“With everything else in flux – companies, careers, even families – our communities are often the only real constants in the social equation. Being geographically rooted, they are social units that persist. Each of us lives in one, even if only temporarily. And with communities playing this central role, it behooves us to make each as strong and cohesive as it can be – while also, paradoxically, accommodating the mobility and change that define so much of our lives” (pg 324).
Florida refers to the pioneering urban theorist Jane Jacobs (1916-2006) as noting long ago (in the 1960s) “that communities generate social stability by mixing more permanent residents with people who come and go. Those who stay for extended periods provide the continuity, while newcomers provide the diversity and interplay that generate the creative mix” (324).
He points out, “While the classes may be living in close physical proximity, they do not intermix in any meaningful way. They might as well be occupying separate universes.” And he argues for the need of neighbourhoods that are welcoming of diversity, saying, “Such neighbourhoods and communities must become proving grounds for the idea that people of all types and backgrounds can truly live and work together. It needs to happen at the community level and spread from there across the nation as a whole if we are to achieve the social cohesion and economic vitality on which long-run prosperity depends” (325).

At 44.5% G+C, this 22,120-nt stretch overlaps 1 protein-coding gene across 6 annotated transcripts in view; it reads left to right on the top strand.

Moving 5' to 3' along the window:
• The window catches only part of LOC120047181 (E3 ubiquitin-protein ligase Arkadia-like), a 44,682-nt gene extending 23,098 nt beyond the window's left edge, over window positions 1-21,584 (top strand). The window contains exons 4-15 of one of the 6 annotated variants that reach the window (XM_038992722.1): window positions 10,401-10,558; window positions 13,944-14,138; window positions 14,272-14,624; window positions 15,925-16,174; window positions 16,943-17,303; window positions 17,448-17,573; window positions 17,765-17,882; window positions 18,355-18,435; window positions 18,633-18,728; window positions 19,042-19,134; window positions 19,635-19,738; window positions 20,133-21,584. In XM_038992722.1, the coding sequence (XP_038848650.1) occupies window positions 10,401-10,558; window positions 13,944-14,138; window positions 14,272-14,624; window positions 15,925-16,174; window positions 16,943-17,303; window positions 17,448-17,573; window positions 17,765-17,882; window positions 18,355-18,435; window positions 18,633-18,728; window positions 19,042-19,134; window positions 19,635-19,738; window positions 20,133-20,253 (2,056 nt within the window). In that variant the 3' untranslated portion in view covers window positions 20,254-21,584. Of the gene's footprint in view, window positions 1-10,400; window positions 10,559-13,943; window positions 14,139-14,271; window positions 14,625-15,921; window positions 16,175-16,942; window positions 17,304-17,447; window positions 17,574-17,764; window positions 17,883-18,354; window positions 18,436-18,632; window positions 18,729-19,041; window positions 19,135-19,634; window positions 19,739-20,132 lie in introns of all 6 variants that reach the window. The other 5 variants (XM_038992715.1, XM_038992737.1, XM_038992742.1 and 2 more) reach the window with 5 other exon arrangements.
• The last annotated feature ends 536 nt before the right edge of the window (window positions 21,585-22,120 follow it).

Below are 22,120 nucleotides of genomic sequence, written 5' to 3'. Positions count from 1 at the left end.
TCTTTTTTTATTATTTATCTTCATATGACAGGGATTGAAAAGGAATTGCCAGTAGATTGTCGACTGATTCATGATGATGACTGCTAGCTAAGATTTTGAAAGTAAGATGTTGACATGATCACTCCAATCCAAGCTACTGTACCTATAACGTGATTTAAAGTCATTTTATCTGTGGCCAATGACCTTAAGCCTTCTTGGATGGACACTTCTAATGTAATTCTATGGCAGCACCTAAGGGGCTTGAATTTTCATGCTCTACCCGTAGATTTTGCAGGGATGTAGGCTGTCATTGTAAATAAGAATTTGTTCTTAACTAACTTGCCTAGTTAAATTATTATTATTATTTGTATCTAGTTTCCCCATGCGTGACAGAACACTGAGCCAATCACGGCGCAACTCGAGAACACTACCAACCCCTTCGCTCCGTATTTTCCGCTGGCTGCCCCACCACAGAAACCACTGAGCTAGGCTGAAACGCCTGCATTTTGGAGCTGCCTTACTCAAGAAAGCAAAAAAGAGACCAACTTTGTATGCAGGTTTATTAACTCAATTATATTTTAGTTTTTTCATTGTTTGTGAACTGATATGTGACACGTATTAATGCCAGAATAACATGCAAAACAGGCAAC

The ‘whole of locality’ approach we are advocating would include recognising and supporting the Ricks of the world; those in the local community who help provide stability and continuity and welcome diversity. It would also recognise and support the development and retention of local places and amenities that enable people to mix and mingle, such as parks and halls and ‘village squares’, both physical and virtual,
As well as having stability, we argue that localities also need to develop versatility, which is more than just “resilience.” Most importantly, it includes an ability to develop ways of tuning into the changes that are going on in the wider global environment so as to relate creatively and effectively to emerging problems and new opportunities.
With a world of knowledge and ability to connect, could universities help to broker pathways for this kind of globally connected versatility by working with local villagers?
What do you think?
Refer to article on Jane Jacobs in New York Times (25 April, 2006)